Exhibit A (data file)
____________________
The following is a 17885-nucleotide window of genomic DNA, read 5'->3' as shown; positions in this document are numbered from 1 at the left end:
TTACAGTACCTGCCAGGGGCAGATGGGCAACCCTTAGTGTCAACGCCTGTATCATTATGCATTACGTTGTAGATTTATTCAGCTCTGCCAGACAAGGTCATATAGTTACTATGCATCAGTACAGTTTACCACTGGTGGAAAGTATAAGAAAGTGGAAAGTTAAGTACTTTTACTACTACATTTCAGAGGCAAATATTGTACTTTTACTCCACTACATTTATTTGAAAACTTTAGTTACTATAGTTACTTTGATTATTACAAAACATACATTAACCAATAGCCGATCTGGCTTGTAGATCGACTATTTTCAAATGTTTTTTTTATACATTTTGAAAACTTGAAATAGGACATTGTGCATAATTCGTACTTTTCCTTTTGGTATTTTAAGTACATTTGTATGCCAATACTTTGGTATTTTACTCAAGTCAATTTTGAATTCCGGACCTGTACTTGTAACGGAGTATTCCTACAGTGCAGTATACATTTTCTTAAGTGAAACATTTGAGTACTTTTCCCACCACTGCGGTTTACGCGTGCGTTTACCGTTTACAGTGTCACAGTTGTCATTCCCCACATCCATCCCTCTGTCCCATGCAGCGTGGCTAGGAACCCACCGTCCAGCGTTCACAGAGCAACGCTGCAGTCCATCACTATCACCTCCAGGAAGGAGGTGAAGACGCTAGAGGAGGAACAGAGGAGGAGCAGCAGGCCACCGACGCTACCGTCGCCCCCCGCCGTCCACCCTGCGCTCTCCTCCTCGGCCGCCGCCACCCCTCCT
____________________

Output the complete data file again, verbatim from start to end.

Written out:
The following is a 17885-nucleotide window of genomic DNA, read 5'->3' as shown; positions in this document are numbered from 1 at the left end:
TTACAGTACCTGCCAGGGGCAGATGGGCAACCCTTAGTGTCAACGCCTGTATCATTATGCATTACGTTGTAGATTTATTCAGCTCTGCCAGACAAGGTCATATAGTTACTATGCATCAGTACAGTTTACCACTGGTGGAAAGTATAAGAAAGTGGAAAGTTAAGTACTTTTACTACTACATTTCAGAGGCAAATATTGTACTTTTACTCCACTACATTTATTTGAAAACTTTAGTTACTATAGTTACTTTGATTATTACAAAACATACATTAACCAATAGCCGATCTGGCTTGTAGATCGACTATTTTCAAATGTTTTTTTTATACATTTTGAAAACTTGAAATAGGACATTGTGCATAATTCGTACTTTTCCTTTTGGTATTTTAAGTACATTTGTATGCCAATACTTTGGTATTTTACTCAAGTCAATTTTGAATTCCGGACCTGTACTTGTAACGGAGTATTCCTACAGTGCAGTATACATTTTCTTAAGTGAAACATTTGAGTACTTTTCCCACCACTGCGGTTTACGCGTGCGTTTACCGTTTACAGTGTCACAGTTGTCATTCCCCACATCCATCCCTCTGTCCCATGCAGCGTGGCTAGGAACCCACCGTCCAGCGTTCACAGAGCAACGCTGCAGTCCATCACTATCACCTCCAGGAAGGAGGTGAAGACGCTAGAGGAGGAACAGAGGAGGAGCAGCAGGCCACCGACGCTACCGTCGCCCCCCGCCGTCCACCCTGCGCTCTCCTCCTCGGCCGCCGCCACCCCTCCT